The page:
* under
Louis XV Louis XV (15 February 1710 – 10 May 1774), known as Louis the Beloved (french: le Bien-Aimé), was King of France from 1 September 1715 until his death in 1774. He succeeded his great-grandfather Louis XIV at the age of five. Until he reached ...

Louis XV
Lorraine Lorraine , also , , ; LorrainLorrain may refer to: * Claude Lorrain (1600–82), a 17th-century French artist of the baroque style * Lorrain language Lorrain is a dialect (often referred to as patois) spoken by a minority of people in Lo ...
(1766),
Corsica Corsica (, Upper , Southern , ; french: link=no, Corse ; lij, link=no, Còrsega) is an island in the Mediterranean Sea The Mediterranean Sea is a connected to the , surrounded by the and almost completely enclosed by land: on the north ...

Corsica
(1768) Only the Duchy of
Savoy Savoy (; frp, Savouè ; french: Savoie is a cultural-historical region in the Western Alps it, Alpi occidentaligerman: Westalpen , photo=Mont Blanc from Punta Helbronner, 2010 July.JPG , photo_caption=Mont Blanc Mont Blanc (french: Mont ...

Savoy
, the city of
Nice Nice ( , ; Niçard: , classical norm, or , nonstandard, ; it, Nizza ; grc, Νίκαια; la, Nicaea) is the Urban area (France)#List of France's aires urbaines (metropolitan areas), seventh most populous urban area in France and the prefectu ...

Nice
and some other small papal (e.g.,
Avignon Avignon (, ; ; oc, Avinhon, label= Provençal or , ; la, Avenio) is the prefecture A prefecture (from the Latin Latin (, or , ) is a classical language belonging to the Italic languages, Italic branch of the Indo-European languages. L ...

Avignon
) and foreign possessions would be acquired later. (For a map of historic French provinces, see
Provinces of France The Kingdom of France was organised into provinces until the National Constituent Assembly (France), National Constituent Assembly adopted a more uniform division into Departments of France, departments (''départements'') and Arrondissements of Fr ...

Provinces of France
). France also embarked on exploration, colonisation, and mercantile exchanges with the
Americas The Americas (also collectively called America) is a landmass comprising the totality of North America, North and South America. The Americas make up most of the land in Earth's Western Hemisphere and comprise the New World. Along with th ...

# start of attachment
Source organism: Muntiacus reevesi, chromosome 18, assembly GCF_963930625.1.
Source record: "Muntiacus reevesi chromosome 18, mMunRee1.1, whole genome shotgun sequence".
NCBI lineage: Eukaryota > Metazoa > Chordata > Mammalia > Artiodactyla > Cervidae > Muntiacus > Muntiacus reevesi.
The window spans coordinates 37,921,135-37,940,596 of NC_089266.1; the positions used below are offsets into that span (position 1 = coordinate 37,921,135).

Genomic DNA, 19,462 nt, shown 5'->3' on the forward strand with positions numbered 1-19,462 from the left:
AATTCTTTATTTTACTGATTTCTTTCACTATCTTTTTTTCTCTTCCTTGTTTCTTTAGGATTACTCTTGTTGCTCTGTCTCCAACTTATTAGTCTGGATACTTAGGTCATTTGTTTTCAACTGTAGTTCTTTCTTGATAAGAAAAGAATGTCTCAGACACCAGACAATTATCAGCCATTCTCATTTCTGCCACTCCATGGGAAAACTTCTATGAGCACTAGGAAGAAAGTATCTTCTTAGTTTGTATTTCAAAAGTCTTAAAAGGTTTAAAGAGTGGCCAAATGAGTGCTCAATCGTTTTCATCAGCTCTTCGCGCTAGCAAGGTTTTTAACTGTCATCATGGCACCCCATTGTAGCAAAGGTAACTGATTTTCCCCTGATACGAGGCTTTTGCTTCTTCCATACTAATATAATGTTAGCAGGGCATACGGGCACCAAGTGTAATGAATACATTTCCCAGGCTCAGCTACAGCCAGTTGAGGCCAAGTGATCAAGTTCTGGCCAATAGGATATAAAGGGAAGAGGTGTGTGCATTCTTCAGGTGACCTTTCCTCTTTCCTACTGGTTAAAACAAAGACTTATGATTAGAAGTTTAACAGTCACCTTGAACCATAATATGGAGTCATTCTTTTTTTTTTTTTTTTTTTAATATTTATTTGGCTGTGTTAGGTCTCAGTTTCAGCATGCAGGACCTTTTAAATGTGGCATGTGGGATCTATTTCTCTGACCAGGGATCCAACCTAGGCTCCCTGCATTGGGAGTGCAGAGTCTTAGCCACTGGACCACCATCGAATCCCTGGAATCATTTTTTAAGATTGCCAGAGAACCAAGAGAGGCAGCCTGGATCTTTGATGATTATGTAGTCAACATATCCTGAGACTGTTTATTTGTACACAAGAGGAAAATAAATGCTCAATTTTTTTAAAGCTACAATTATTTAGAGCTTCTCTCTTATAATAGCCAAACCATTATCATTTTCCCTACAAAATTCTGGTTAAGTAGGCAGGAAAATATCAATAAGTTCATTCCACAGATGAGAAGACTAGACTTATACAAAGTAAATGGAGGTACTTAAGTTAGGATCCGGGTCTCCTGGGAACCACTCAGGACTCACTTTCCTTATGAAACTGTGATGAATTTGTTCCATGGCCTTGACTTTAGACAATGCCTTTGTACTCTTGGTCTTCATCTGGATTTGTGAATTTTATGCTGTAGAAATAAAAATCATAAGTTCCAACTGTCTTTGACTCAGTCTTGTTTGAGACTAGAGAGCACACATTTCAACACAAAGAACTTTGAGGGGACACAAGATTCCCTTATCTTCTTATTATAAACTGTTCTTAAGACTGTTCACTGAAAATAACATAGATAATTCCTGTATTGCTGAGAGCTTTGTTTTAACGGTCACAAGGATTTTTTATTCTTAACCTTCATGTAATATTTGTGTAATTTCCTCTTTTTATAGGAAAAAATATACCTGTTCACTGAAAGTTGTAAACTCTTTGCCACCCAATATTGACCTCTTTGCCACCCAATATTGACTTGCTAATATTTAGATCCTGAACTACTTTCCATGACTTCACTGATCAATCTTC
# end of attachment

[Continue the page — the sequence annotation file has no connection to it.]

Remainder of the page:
(
New France New France (french: Nouvelle-France) was the area colonized by France France (), officially the French Republic (french: link=no, République française), is a spanning and in the and the , and s. Its extends from the to the a ...

New France
,
Louisiana Louisiana (Standard French Standard French (in French: ''le français standard'', ''le français normé'', ''le français neutre'' eutral Frenchor ''le français international'' nternational French is an unofficial term for a standard ...

Louisiana
,
Martinique Martinique ( , ; gcf, label=Martinican Creole Antillean Creole (Antillean French Creole, Kreyol, Kwéyòl, Patois) is a French-based creole languages, French-based creole, which is primarily spoken in the Lesser Antilles. Its grammar and ...

Martinique
,
Guadeloupe Guadeloupe (; ; gcf, label=Antillean Creole Antillean Creole (Antillean French Creole, Kreyol, Kwéyòl, Patois) is a French-based creole languages, French-based creole, which is primarily spoken in the Lesser Antilles. Its grammar and voca ...
,
Haiti Haiti (; ht, Ayiti ; french: Haïti ), officially the Republic of Haiti (; ), and formerly known as Hayti, is a country located on the island of Hispaniola in the Greater Antilles archipelago of the Caribbean Sea, to the east of Cuba and J ...

Haiti
,
French Guiana French Guiana ( or ; french: link=no, Guyane ) is an overseas department/region and single territorial collectivity A single territorial collectivity (french: collectivité territoriale ''unique'') is a chartered subdivision of France ...

French Guiana
), India (
Pondicherry Pondicherry (), List of renamed places in India, now known as Puducherry (), is the Capital city, capital and the most-populous city of the Puducherry (union territory), Union Territory of Puducherry in India. The city is in the Puducherry dis ...
), the Indian Ocean (
Réunion Réunion (french: La Réunion, ; previously ''Île Bourbon''; rcf, label= Reunionese Creole, La Rénion) is an island in the Indian Ocean The Indian Ocean is the third-largest of the world's five ocean The ocean (also the or t ...

Réunion
), the Far East, and a few African trading posts. Although
Paris Paris () is the Capital city, capital and List of communes in France with over 20,000 inhabitants, most populous city of France, with an estimated population of 2,175,601 residents , in an area of more than . Since the 17th century, Paris ha ...

Paris
was the capital of France, the later Valois kings largely abandoned the city as their primary residence, preferring instead various
châteaux
châteaux
of the
Loire Valley The Loire Valley (french: Val de Loire, link=no, ), spanning , is a valley A valley is an elongated low area often running between hills or mountains, which will typically contain a river or stream running from one end to the other. Mos ...